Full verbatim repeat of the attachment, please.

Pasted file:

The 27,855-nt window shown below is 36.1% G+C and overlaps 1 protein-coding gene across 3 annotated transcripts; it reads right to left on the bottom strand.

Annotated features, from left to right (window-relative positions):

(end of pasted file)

The 27,855-nt window shown below is 36.1% G+C and overlaps 1 protein-coding gene across 3 annotated transcripts; it reads right to left on the bottom strand.

Annotated features, from left to right (window-relative positions):